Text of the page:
An effective complaints handling system is crucial for ensuring access to justice and public services. One in five citizens experience problems with that access: from applying for a permit or benefits, to receiving education and health care. The 25,727 complaints the National Ombudsman received in 2020, and the role that improper complaint handling played in the recent childcare benefits scandal and the fall of the government, prove that there is much to be gained in this area. Therefore, Open State Foundation has started the Open Complaints project together with the National Ombudsman, as part of the Open Government Partnership (OGP) Action Plan 2021-2022.
The end goal of this project is to have all complaint handlers – first-line and second-line, i.e. administrative bodies and ombudsmen – publish all complaints as open data. We will realise this through the development of data standard and database, and a central dashboard where the data can be searched, filtered and visualised. Not only because complaints data constitutes government information that the taxpayer is simply entitled to, but also because of the great potential open complaints data has:
- It contributes to the learning capacity of complaint handlers. It offers them insight into the complaint process, so that they can detect and repair its weak points. They can also compare their approach and results to those of other municipalities or ombudsmen. In addition, registering demographic data can help complaint handlers to get to know the complainant, and to find out which vulnerable target groups do not yet know how to find their services.
- Analysis of the data can help improve the services about which citizens complain (and thus prevent complaints). This is the purpose of the right to complain, according to the Ministry of the Interior: ‘On the basis of received complaints, the administration can correct mistakes and eliminate weaknesses within the organisation.’ Implementing a publication standard contributes to this, as the National Programme for Sustainable Digital Information Management (RDDI) explains: ‘Forms of pattern recognition can be used, for example to analyse common complaints, or recurring findings or conclusions. It will be easier to provide insight via infographics, news cross-sections and overviews.’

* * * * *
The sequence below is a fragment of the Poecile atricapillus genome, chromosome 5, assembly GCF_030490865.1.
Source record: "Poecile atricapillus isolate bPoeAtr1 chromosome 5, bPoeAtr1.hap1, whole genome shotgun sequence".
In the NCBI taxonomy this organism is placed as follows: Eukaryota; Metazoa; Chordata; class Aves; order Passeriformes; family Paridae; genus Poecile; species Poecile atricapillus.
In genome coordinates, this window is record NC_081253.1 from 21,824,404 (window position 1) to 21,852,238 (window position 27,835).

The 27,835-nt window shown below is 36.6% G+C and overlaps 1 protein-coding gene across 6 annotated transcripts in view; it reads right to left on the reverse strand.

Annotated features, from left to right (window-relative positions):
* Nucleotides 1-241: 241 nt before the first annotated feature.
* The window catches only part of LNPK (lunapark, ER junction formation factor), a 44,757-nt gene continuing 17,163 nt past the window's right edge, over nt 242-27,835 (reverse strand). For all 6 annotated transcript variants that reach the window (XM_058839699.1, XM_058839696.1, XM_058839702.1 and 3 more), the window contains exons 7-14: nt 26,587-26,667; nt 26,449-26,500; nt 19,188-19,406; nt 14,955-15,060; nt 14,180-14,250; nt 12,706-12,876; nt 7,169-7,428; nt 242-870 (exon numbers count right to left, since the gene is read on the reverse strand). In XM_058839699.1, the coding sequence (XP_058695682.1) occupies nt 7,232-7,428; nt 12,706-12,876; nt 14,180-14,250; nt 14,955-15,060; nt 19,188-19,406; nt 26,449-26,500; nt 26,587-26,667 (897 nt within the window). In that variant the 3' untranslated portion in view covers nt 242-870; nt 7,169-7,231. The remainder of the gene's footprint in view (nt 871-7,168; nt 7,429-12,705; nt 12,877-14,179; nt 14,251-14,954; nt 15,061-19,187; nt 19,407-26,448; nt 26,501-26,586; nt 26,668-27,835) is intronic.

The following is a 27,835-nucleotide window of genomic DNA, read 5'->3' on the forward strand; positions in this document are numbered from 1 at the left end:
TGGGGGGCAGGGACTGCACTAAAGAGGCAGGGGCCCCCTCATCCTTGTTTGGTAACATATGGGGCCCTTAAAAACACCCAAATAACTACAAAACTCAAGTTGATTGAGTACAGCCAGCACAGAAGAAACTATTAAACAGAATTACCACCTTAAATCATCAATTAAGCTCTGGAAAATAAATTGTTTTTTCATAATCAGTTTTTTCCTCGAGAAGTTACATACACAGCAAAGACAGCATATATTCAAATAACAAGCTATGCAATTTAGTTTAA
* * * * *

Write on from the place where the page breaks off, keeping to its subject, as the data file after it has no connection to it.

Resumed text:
- The database enables citizens, interest groups and legal entities with a complaint to see how many others are experiencing the same problem. Moreover, complainants can use the information to formulate their complaint in such a way that they meet admissibility requirements and are well-founded in substance. Public complaints can offer them points of departure, material for comparison and (legal) arguments to determine and defend their legal position and chances of success.
- Academics, NGOs, politicians, interest groups and journalists can contribute to the foregoing, with their own data analyses and with proposals for improvement of both the complaints handling process and the public services complained about.
In short, open complaints data contributes to effective access to law and remedy, and to the improvement of public services. Plus, adopting a standard for registering and publishing complaints is cost-effective in the context of the new Open Government Act (Woo).
This Act will require governments and ombudsmen to actively publish the written judgements in complaint procedures. This, together with the inadequate complaints handling process that was revealed by the childcare benefits affair, makes it one of the two points in the Action Plan that have ‘considerable potential for results’, according to the OGP’s Independent Reporting Mechanism (IRM). The IRM also encourages it because it is a pioneering initiative at the international level, with which the Netherlands can set an example for other countries. Therefore, we will eventually focus on developing an international communication strategy and, as part of this, organise events or participate in existing (international) events.
At the moment, however, we are still in the process of forming a ‘steering committee’ of transparency leaders: municipalities and local ombudsmen who, like the National Ombudsman, want to contribute to the development of the standard and ultimately apply it, in order to share experiences and set a good example for other complaint handlers. We will then organise sessions with re-users to map out their information needs, and with complaint handlers and their data teams to gain visibility of the technical possibilities. The ultimate goal for 2022 is developing the data standard.